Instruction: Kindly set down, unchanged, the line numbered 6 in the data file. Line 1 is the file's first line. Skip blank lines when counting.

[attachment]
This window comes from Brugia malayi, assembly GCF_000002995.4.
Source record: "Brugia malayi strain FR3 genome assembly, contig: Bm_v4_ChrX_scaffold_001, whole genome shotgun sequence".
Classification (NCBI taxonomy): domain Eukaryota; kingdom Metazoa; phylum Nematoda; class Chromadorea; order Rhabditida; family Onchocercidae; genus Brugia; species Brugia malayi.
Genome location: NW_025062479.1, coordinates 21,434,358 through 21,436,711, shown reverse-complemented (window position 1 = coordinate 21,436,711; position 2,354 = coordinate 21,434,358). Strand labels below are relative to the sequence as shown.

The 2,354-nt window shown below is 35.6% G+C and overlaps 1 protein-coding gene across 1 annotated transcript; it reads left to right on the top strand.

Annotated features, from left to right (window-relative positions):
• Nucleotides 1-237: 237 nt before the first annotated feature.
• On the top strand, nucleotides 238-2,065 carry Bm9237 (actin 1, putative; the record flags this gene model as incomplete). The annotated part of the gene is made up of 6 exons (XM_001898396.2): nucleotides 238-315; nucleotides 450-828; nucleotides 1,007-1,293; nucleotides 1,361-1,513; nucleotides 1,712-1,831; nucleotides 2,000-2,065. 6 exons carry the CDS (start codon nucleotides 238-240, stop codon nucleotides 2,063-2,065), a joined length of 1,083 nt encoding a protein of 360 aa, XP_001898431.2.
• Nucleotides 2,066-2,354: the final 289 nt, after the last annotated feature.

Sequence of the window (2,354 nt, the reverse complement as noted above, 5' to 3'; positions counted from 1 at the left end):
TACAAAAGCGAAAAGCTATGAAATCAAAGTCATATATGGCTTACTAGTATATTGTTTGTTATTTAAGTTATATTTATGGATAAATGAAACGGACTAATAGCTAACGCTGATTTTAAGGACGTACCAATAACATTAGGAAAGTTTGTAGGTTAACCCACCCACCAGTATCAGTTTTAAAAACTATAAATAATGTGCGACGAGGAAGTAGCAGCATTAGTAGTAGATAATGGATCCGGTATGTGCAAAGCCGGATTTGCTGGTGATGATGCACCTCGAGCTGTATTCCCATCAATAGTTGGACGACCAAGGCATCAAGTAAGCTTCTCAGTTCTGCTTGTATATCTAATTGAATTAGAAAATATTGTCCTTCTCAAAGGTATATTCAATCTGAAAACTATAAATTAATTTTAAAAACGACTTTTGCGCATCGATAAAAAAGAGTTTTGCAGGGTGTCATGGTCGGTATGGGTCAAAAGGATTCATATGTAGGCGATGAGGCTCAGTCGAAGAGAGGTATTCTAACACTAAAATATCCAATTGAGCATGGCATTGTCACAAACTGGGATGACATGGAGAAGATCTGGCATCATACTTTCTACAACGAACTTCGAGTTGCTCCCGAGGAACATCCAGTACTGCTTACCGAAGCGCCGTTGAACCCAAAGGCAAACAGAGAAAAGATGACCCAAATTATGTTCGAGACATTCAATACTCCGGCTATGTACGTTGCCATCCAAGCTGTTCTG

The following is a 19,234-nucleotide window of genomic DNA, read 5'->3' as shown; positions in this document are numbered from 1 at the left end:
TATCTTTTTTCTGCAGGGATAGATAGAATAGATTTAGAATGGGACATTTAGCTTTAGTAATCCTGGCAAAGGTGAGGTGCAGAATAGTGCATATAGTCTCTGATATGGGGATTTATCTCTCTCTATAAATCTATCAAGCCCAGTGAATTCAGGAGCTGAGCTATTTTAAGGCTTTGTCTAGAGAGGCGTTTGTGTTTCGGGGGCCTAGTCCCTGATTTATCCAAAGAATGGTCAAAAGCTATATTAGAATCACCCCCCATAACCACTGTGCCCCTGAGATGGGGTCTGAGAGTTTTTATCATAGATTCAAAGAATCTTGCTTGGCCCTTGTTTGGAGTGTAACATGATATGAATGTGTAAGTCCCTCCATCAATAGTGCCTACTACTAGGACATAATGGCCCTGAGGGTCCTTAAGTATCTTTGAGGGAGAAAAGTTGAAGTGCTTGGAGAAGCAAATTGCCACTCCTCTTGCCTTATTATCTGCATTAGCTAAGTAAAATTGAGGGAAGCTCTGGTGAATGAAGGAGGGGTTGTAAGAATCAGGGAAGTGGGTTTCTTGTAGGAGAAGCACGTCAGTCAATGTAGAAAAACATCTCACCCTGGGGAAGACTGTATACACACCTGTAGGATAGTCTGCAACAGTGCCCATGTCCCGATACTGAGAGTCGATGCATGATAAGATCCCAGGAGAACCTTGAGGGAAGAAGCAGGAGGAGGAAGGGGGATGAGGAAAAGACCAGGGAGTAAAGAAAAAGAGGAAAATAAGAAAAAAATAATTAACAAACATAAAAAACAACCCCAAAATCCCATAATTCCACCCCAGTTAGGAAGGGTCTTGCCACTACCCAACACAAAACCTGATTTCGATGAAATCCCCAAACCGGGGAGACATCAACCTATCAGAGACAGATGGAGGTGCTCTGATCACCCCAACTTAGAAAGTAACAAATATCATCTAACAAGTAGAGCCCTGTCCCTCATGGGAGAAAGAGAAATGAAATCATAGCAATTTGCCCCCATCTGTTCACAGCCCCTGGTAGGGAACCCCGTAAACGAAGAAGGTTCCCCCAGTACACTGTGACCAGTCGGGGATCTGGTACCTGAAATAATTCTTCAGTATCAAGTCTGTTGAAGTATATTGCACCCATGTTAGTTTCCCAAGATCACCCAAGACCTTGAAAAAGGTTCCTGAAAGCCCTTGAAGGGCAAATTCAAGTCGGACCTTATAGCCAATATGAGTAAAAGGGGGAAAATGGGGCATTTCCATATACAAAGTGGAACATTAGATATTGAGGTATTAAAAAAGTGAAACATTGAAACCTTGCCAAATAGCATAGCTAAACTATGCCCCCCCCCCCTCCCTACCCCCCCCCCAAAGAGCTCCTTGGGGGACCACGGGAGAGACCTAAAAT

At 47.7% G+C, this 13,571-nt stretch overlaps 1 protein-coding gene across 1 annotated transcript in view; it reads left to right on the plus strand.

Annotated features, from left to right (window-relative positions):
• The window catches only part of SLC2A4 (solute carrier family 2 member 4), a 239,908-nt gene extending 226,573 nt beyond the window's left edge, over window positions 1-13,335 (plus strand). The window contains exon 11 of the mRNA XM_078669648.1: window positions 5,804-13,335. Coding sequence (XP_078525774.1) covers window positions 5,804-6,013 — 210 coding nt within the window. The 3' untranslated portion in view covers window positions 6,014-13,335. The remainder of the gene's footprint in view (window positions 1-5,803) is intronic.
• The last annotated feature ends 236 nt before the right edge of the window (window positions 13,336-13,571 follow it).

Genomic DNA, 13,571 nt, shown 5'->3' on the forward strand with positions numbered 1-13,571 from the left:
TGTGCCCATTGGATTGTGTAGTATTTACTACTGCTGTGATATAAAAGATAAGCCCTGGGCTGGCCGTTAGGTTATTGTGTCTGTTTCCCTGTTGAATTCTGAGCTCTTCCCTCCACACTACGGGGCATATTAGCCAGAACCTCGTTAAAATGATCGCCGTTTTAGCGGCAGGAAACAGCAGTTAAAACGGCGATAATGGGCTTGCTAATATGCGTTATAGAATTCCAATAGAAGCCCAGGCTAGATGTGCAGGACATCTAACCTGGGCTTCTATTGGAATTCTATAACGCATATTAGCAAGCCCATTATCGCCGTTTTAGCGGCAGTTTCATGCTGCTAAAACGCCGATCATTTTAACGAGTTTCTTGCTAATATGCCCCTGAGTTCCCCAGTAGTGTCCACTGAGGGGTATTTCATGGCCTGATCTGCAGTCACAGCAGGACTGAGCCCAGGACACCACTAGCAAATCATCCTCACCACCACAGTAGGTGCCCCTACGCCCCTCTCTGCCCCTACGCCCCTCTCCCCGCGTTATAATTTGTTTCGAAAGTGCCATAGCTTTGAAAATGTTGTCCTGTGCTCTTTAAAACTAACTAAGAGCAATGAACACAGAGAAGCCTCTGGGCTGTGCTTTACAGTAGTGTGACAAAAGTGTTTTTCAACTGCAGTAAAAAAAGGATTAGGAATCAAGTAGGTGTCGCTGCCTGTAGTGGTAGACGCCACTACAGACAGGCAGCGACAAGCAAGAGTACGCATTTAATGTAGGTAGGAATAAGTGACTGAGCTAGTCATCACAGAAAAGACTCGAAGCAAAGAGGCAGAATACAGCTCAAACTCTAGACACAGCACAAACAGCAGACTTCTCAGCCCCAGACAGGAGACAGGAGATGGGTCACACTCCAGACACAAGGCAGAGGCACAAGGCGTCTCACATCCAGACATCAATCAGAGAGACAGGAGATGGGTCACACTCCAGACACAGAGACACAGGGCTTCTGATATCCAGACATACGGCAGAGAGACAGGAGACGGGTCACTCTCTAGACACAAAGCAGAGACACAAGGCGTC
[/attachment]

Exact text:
Annotated features, from left to right (window-relative positions):